New York State gunowners filed suit demanding it restore gun rights to all New Yorkers after the enactment of the New York Secure Ammunition and Firearms Enforcement Act of 2013.
“In early April, we filed a lawsuit against the City of New York that says their administrative code restricts the ability of licensed gun owners to travel outside of New York City with their firearm in violation of the commerce clause,” said Brian T. Stapleton, partner at Goldberg Segalla LLP, an Albany law firm.
The complaint asks the court to permanently enjoin the city from prohibiting persons from traveling beyond its borders to attend a gun range, shooting competition, or to use a lawfully possessed and licensed firearm for the purposes of defending one’s home, person and/or property, he said.
“We believe that the New York City gun licensing procedures are violating our Second Amendment rights,” said Thomas H. King, president of the New York State Rifle & Pistol Association. NYSRPA is the state’s largest and the nation’s oldest firearms advocacy organization.
This is the second action initiated this year by NYSRPA. The first action that was filed on Jan. 29 against the State of New York asserts violations against the passage and enforcement of the New York Secure Ammunition and Firearms Enforcement Act is pending before Judge William M. Skretny in the U.S. District Court, Western District of New York.
With the 90-day initial time to answer the complaint coming to an end, the state has requested a 60-day extension of time to answer, Stapleton said. “Sixty days is way too long.”
“I believe they are dragging their feet,” he said. “Time is one way they can do that.”
The good news is that the state is taking the plaintiffs seriously, he said.
Across the state people are taking their Second Amendment rights seriously as well, said King, who is also a National Rifle Association board member.
“We have received a ton of positive feedback from our membership,” he said. “The process is expensive and members are doing what they can to help.
Pertaining to the action against the state, he said, “We filed a request for a preliminary injunction to stop implementation of the magazine ban.” A preliminary injunction, if granted, would prevent New York State from enforcing the seven-round magazine limit contained in the NY SAFE Act until the conclusion of a trial on the merits.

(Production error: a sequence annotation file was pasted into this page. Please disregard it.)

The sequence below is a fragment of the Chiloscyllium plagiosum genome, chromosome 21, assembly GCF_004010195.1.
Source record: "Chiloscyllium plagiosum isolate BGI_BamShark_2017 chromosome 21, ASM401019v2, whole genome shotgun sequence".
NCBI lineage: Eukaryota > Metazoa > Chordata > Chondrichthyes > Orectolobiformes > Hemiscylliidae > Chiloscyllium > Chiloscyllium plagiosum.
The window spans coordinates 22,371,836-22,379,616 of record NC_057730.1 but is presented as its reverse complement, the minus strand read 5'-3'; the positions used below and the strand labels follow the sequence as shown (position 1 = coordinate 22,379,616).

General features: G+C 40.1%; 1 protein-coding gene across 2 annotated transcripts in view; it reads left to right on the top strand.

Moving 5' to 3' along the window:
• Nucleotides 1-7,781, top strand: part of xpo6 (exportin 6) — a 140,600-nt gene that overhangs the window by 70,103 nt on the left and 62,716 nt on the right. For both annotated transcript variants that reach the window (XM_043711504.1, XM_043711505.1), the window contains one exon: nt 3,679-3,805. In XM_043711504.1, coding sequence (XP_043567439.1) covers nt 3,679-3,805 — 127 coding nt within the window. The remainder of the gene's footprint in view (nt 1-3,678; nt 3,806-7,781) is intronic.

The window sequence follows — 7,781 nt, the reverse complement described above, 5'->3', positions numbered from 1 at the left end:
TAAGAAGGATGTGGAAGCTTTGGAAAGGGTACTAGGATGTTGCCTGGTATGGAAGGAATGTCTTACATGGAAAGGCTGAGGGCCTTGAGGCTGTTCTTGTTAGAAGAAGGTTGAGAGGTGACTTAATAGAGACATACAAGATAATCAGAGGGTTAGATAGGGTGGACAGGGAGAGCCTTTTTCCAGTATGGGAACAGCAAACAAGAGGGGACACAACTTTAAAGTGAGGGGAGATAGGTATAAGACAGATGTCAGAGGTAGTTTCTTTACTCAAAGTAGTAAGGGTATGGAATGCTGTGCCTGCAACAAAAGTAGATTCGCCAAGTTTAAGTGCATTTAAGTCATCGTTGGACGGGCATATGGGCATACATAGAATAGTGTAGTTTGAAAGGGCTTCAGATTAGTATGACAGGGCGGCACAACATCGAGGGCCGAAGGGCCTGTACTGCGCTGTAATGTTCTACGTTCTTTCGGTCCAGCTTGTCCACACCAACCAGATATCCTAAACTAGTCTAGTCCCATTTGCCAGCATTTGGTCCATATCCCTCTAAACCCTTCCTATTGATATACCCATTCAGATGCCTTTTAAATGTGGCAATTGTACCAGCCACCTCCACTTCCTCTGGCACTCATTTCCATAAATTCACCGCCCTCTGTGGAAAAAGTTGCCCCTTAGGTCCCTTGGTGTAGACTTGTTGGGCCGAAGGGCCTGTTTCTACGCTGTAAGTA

“We expect a briefing schedule to be provided by the Court in the next three to four weeks,” Stapleton said.
He said that he expects both matters to ultimately be addressed in appellate court. “It’s appellate practice, either way.” Although he was not exactly sure how long the process will take, he estimates a final decision could take 18 to 24 months.
Stapleton said each party is pressed to win. “There is no room for negotiation when gun rights are violated.”
When it comes to New York State Gov. Andrew J. Cuomo, the main architect of the SAFE Act, he will not rest until he takes away our guns, he said. “Cuomo is vehemently anti-gun.”
The governor will fight for extreme gun control to appease his anti-gunner base, King said. “He’s calling us extremists – that’s typical.”
“The fear is that people will be treated like animals,” said J. Scott Sommavilla, president of Westchester County Firearms Owners Association, a co-plaintiff in the claim against the state.
Once people register their firearms with the state, confiscation follows, he said.
“No-knock police officers are known to barge into people’s homes to apprehend their guns,” he said.
“It’s already happening in New York City and California, and in some cases people have been killed by the police,” he said. “A lot of deaths are buried in the media.”
Comprising with the state is not an option, said King.
“When they compromise it’s from a position they picked; when we compromise our rights are abridged,” he said. “We will not give up on our rights.”